“But what about Rick Allen, the drummer for Def Leppard? He lost his arm and was able to come back?” And if I was a millionaire in a band with international hit records I’d be able to figure something out too. But I’m not. And honestly, it would have actually been easier if my arm had been ripped off too, rather than trying/hoping/praying/working for years to bring it back to life with some kind of miracle.
And I would still try to practice drums – 146 days in 2015. Yep, I kept track. I was going to go down swinging. I had to alter the way I held the stick. I tried wearing gloves. I bought a Dynabee. But it just wasn’t happening. It hurt when I played. I’d have to warm up for at least 30-60 minutes to play half way decent. And even then faster tempo songs saw me lose muscle control and the stick would fly out of my hand. One time a guy on live asked me how my arm was doing, when I’d play again? I sent him a video clip from the horror movie “Evil Dead 2” where lead actor Bruce Campbell‘s arm becomes possessed and starts attacking and punching him, and he eventually has to cut it off with a chainsaw.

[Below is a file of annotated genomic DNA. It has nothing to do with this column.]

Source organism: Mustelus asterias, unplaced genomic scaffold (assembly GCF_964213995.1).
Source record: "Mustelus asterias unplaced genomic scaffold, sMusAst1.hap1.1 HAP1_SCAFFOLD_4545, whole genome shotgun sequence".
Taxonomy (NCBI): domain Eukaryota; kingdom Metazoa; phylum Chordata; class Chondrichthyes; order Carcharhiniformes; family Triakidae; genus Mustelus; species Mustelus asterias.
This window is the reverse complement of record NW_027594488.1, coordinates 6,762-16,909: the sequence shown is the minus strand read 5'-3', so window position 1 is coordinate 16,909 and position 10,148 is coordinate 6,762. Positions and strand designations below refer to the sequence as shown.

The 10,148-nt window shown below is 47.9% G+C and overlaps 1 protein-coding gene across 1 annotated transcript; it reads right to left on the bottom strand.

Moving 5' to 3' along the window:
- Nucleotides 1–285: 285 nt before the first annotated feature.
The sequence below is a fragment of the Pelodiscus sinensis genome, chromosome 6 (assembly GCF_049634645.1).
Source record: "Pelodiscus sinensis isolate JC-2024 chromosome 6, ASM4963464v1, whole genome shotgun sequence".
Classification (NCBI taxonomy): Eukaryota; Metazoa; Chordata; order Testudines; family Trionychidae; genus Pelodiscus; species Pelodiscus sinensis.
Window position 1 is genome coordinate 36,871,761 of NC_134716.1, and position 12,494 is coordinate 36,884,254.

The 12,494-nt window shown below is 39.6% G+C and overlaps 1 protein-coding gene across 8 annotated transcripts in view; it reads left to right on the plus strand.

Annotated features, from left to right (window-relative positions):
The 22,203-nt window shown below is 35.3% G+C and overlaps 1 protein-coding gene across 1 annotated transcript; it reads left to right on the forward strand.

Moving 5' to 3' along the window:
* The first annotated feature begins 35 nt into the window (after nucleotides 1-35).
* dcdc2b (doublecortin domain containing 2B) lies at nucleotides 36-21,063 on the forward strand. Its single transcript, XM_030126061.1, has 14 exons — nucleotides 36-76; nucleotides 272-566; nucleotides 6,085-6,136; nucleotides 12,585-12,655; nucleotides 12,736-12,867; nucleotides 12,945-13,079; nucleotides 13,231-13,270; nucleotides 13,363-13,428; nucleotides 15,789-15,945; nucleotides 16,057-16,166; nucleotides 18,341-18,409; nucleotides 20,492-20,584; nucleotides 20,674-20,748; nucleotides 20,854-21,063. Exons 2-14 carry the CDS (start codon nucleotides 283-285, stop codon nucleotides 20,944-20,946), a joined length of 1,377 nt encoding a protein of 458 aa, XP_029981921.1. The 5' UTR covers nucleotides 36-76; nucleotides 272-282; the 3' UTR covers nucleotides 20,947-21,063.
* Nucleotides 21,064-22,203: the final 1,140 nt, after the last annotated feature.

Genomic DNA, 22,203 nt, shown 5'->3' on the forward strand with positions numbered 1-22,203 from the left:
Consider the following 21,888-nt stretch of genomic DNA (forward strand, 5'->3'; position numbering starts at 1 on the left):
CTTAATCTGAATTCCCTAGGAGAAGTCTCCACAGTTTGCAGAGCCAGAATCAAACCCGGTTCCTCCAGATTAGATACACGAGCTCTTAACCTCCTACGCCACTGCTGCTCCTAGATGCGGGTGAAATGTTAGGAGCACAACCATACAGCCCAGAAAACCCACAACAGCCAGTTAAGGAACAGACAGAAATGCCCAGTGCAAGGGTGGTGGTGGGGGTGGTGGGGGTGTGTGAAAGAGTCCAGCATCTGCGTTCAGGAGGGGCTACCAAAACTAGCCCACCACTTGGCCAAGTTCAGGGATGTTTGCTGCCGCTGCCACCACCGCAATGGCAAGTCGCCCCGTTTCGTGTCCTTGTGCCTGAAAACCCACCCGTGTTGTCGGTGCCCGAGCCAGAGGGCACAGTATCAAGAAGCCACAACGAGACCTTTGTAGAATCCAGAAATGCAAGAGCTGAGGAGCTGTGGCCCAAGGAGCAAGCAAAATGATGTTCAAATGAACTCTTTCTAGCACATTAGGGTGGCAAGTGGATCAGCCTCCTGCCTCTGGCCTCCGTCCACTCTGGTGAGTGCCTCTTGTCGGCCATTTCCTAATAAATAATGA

So on Friday, January 1st, 2016, after I tried to play and could only stand it for less than 20 minutes, I just snapped and came face-to-face with the realization…it was over. It would no longer be healthy for me to invest my time, energy, lust, desire, heart and/or soul into the thing I thought I was put on the planet to do, play drums. Was I sad? Not really.There were no tears. That had already happened, plenty of times. If anything, I was angry. But the anger passed instantly as I knew I had to end this chapter of my life…before it ended me. Moments after that resignation I was actually relieved, because I was finally free. The gloves were off. I could now invest my life, my entire being, into something that I knew in my heart of hearts I could be a success at.
So now, I can say with a smile on my face, and the rallying of my entire spirit, that…I am an actor, and I’m ready to go. Watch me now (and yes, that’s me playing drums on the video clip ‘soundtrack’)…